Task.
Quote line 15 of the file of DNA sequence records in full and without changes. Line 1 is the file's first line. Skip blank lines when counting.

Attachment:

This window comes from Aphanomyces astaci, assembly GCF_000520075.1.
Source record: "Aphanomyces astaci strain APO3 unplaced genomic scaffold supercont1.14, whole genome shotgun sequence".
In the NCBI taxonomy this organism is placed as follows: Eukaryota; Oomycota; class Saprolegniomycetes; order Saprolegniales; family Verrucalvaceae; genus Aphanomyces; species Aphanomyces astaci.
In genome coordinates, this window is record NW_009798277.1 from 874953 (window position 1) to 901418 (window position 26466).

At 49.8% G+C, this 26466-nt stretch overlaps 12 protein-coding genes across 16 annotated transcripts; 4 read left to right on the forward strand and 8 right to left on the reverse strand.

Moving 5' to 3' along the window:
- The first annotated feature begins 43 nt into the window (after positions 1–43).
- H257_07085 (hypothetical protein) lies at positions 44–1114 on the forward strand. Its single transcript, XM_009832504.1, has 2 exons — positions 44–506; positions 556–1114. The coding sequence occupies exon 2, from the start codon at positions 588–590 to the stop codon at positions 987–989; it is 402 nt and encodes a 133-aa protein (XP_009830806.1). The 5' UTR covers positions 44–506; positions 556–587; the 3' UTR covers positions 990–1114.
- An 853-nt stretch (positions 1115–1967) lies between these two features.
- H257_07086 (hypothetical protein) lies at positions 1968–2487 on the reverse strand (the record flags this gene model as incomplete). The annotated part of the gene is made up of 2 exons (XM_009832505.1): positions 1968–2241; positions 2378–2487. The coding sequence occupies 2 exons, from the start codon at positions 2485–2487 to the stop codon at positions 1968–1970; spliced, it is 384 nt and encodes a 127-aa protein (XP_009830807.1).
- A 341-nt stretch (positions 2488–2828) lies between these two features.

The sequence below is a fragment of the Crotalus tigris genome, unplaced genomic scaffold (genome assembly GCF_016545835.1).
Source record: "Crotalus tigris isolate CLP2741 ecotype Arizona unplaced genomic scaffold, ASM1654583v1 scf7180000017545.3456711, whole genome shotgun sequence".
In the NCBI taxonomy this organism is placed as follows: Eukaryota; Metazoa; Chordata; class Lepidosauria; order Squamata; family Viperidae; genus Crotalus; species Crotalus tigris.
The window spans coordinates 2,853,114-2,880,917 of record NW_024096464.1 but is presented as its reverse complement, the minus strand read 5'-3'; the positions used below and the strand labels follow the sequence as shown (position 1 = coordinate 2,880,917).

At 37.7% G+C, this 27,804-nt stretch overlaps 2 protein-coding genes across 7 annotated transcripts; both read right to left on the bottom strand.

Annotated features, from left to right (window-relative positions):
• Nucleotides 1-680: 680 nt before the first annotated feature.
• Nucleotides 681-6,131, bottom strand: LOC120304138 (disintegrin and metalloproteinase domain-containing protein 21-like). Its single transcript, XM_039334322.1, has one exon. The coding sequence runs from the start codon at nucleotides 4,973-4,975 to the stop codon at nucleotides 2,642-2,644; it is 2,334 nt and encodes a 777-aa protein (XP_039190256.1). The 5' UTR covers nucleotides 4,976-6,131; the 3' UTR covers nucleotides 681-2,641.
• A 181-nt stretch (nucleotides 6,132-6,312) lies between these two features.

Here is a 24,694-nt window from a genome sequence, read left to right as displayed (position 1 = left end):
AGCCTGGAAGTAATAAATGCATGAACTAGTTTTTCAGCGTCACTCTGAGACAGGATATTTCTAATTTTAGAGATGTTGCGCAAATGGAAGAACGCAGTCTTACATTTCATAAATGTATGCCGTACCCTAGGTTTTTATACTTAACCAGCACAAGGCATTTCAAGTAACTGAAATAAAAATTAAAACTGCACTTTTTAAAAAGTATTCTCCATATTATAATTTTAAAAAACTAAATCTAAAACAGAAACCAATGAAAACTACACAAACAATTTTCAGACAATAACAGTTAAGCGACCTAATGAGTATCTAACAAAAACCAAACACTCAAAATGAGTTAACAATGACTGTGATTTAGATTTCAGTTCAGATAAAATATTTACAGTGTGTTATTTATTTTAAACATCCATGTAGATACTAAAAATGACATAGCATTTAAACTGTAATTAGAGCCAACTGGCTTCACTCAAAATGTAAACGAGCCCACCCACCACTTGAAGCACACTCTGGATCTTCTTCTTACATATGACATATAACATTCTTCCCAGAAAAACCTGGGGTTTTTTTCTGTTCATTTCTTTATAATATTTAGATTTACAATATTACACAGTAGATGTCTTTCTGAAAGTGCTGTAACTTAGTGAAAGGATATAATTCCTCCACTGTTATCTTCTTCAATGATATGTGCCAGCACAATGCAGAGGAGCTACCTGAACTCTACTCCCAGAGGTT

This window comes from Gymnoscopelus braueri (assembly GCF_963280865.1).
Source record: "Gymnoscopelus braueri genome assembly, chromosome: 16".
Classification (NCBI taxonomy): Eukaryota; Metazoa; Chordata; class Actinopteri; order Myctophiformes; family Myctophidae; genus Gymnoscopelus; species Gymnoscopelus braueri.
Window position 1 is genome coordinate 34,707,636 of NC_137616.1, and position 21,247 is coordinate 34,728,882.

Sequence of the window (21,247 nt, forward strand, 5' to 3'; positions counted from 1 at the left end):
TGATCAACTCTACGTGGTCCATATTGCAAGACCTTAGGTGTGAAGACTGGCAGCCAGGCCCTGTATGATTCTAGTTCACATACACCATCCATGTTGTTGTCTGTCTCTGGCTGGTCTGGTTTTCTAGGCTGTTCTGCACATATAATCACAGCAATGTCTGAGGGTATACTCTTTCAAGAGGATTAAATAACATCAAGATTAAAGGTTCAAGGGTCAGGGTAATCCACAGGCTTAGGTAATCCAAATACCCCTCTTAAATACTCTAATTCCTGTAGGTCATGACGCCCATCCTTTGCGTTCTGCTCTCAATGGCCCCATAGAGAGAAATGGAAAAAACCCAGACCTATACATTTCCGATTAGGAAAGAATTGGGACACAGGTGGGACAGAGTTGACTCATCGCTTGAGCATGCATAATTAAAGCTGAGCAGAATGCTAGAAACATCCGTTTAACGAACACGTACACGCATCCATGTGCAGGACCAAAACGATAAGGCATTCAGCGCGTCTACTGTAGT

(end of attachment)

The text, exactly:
The window spans coordinates 2,853,114-2,880,917 of record NW_024096464.1 but is presented as its reverse complement, the minus strand read 5'-3'; the positions used below and the strand labels follow the sequence as shown (position 1 = coordinate 2,880,917).